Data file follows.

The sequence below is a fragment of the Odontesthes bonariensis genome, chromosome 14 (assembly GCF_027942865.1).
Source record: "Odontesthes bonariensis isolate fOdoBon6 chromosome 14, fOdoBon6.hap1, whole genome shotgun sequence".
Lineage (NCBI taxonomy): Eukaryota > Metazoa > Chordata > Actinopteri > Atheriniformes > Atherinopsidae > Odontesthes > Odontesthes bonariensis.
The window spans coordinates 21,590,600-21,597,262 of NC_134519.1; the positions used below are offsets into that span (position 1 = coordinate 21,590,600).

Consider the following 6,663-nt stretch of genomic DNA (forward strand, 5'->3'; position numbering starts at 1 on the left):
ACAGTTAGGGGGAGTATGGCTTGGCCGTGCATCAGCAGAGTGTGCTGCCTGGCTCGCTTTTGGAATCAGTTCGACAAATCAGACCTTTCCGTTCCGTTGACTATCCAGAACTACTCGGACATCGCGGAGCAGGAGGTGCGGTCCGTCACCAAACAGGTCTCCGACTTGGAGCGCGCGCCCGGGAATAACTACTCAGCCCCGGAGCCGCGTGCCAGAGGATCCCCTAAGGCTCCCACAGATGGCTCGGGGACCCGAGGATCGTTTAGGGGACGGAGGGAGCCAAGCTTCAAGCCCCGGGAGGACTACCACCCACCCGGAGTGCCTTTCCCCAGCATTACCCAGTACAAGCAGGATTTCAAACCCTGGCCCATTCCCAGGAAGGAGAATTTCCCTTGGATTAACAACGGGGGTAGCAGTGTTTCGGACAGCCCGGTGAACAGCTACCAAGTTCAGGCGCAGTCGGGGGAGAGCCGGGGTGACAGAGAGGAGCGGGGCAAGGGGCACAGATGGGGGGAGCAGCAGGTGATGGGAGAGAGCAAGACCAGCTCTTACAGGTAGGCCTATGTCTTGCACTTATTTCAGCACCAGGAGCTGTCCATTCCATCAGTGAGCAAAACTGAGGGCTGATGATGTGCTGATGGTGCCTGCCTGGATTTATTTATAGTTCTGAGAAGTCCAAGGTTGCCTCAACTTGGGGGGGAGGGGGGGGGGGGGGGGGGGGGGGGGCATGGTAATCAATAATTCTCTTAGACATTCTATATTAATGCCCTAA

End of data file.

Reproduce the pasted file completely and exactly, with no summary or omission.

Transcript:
The sequence below is a fragment of the Odontesthes bonariensis genome, chromosome 14 (assembly GCF_027942865.1).
Source record: "Odontesthes bonariensis isolate fOdoBon6 chromosome 14, fOdoBon6.hap1, whole genome shotgun sequence".
Lineage (NCBI taxonomy): Eukaryota > Metazoa > Chordata > Actinopteri > Atheriniformes > Atherinopsidae > Odontesthes > Odontesthes bonariensis.
The window spans coordinates 21,590,600-21,597,262 of NC_134519.1; the positions used below are offsets into that span (position 1 = coordinate 21,590,600).

Consider the following 6,663-nt stretch of genomic DNA (forward strand, 5'->3'; position numbering starts at 1 on the left):
ACAGTTAGGGGGAGTATGGCTTGGCCGTGCATCAGCAGAGTGTGCTGCCTGGCTCGCTTTTGGAATCAGTTCGACAAATCAGACCTTTCCGTTCCGTTGACTATCCAGAACTACTCGGACATCGCGGAGCAGGAGGTGCGGTCCGTCACCAAACAGGTCTCCGACTTGGAGCGCGCGCCCGGGAATAACTACTCAGCCCCGGAGCCGCGTGCCAGAGGATCCCCTAAGGCTCCCACAGATGGCTCGGGGACCCGAGGATCGTTTAGGGGACGGAGGGAGCCAAGCTTCAAGCCCCGGGAGGACTACCACCCACCCGGAGTGCCTTTCCCCAGCATTACCCAGTACAAGCAGGATTTCAAACCCTGGCCCATTCCCAGGAAGGAGAATTTCCCTTGGATTAACAACGGGGGTAGCAGTGTTTCGGACAGCCCGGTGAACAGCTACCAAGTTCAGGCGCAGTCGGGGGAGAGCCGGGGTGACAGAGAGGAGCGGGGCAAGGGGCACAGATGGGGGGAGCAGCAGGTGATGGGAGAGAGCAAGACCAGCTCTTACAGGTAGGCCTATGTCTTGCACTTATTTCAGCACCAGGAGCTGTCCATTCCATCAGTGAGCAAAACTGAGGGCTGATGATGTGCTGATGGTGCCTGCCTGGATTTATTTATAGTTCTGAGAAGTCCAAGGTTGCCTCAACTTGGGGGGGAGGGGGGGGGGGGGGGGGGGGGGGGGCATGGTAATCAATAATTCTCTTAGACATTCTATATTAATGCCCTAA